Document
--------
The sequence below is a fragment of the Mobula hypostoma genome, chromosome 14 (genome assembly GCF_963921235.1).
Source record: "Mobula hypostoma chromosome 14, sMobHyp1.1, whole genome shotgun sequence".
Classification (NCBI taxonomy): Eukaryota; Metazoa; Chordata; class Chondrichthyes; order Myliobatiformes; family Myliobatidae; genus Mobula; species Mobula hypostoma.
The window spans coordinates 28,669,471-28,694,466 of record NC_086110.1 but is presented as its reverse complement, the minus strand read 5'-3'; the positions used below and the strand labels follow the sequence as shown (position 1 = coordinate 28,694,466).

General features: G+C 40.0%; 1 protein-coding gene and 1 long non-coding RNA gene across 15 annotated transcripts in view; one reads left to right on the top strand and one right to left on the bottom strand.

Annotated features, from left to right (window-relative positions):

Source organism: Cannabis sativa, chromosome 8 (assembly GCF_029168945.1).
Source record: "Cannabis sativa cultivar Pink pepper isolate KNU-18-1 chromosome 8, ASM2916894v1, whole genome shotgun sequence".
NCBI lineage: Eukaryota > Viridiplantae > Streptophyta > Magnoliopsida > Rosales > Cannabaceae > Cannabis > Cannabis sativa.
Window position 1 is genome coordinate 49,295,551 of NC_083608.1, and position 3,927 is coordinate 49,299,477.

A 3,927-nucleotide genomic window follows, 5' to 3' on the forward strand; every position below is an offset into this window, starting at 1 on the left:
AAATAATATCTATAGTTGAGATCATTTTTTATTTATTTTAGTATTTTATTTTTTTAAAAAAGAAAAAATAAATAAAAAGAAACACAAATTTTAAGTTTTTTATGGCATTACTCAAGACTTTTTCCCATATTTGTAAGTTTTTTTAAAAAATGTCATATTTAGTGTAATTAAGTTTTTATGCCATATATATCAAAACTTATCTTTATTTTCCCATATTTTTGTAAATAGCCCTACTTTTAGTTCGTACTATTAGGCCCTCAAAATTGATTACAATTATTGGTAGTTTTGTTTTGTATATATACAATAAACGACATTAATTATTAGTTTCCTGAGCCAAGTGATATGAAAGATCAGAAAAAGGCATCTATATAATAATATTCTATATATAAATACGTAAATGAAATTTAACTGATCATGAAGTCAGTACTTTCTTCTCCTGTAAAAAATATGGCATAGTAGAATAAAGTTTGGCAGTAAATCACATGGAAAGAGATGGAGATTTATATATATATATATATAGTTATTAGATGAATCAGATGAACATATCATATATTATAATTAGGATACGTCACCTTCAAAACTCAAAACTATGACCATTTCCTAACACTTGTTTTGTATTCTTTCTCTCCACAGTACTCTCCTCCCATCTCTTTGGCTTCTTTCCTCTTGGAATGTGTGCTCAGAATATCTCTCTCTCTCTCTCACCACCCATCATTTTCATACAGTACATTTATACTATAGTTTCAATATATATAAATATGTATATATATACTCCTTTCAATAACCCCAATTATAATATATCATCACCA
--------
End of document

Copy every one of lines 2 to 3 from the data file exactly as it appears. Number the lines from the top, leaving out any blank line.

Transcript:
Source record: "Mobula hypostoma chromosome 14, sMobHyp1.1, whole genome shotgun sequence".
Classification (NCBI taxonomy): Eukaryota; Metazoa; Chordata; class Chondrichthyes; order Myliobatiformes; family Myliobatidae; genus Mobula; species Mobula hypostoma.